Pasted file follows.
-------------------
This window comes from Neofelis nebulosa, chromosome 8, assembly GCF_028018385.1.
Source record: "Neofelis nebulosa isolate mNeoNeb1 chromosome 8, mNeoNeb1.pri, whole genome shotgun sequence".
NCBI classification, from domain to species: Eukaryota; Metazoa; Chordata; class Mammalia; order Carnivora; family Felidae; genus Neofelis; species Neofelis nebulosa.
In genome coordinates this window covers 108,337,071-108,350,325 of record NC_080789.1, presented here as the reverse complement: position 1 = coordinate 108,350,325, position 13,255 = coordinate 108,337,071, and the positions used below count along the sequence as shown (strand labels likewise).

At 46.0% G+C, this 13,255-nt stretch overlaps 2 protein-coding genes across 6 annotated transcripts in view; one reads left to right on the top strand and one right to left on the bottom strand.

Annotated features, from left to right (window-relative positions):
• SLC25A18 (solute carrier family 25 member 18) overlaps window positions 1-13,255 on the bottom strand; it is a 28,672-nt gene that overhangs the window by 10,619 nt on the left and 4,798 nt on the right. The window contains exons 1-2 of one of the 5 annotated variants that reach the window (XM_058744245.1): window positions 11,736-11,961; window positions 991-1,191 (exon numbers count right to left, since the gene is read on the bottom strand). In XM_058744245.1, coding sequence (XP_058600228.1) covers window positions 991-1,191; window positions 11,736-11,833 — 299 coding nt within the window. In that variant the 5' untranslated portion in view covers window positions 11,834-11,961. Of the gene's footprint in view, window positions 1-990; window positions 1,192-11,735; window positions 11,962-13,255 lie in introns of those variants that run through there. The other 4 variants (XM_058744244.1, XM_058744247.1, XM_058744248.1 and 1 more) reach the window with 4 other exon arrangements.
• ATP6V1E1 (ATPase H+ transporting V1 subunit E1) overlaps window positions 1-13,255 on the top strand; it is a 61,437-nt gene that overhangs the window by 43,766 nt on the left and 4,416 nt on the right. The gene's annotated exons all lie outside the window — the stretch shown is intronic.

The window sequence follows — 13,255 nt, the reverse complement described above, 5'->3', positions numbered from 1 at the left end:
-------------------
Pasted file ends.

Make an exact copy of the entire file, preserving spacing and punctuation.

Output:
This window comes from Neofelis nebulosa, chromosome 8, assembly GCF_028018385.1.
Source record: "Neofelis nebulosa isolate mNeoNeb1 chromosome 8, mNeoNeb1.pri, whole genome shotgun sequence".
NCBI classification, from domain to species: Eukaryota; Metazoa; Chordata; class Mammalia; order Carnivora; family Felidae; genus Neofelis; species Neofelis nebulosa.
In genome coordinates this window covers 108,337,071-108,350,325 of record NC_080789.1, presented here as the reverse complement: position 1 = coordinate 108,350,325, position 13,255 = coordinate 108,337,071, and the positions used below count along the sequence as shown (strand labels likewise).

At 46.0% G+C, this 13,255-nt stretch overlaps 2 protein-coding genes across 6 annotated transcripts in view; one reads left to right on the top strand and one right to left on the bottom strand.

Annotated features, from left to right (window-relative positions):
• SLC25A18 (solute carrier family 25 member 18) overlaps window positions 1-13,255 on the bottom strand; it is a 28,672-nt gene that overhangs the window by 10,619 nt on the left and 4,798 nt on the right. The window contains exons 1-2 of one of the 5 annotated variants that reach the window (XM_058744245.1): window positions 11,736-11,961; window positions 991-1,191 (exon numbers count right to left, since the gene is read on the bottom strand). In XM_058744245.1, coding sequence (XP_058600228.1) covers window positions 991-1,191; window positions 11,736-11,833 — 299 coding nt within the window. In that variant the 5' untranslated portion in view covers window positions 11,834-11,961. Of the gene's footprint in view, window positions 1-990; window positions 1,192-11,735; window positions 11,962-13,255 lie in introns of those variants that run through there. The other 4 variants (XM_058744244.1, XM_058744247.1, XM_058744248.1 and 1 more) reach the window with 4 other exon arrangements.
• ATP6V1E1 (ATPase H+ transporting V1 subunit E1) overlaps window positions 1-13,255 on the top strand; it is a 61,437-nt gene that overhangs the window by 43,766 nt on the left and 4,416 nt on the right. The gene's annotated exons all lie outside the window — the stretch shown is intronic.

The window sequence follows — 13,255 nt, the reverse complement described above, 5'->3', positions numbered from 1 at the left end: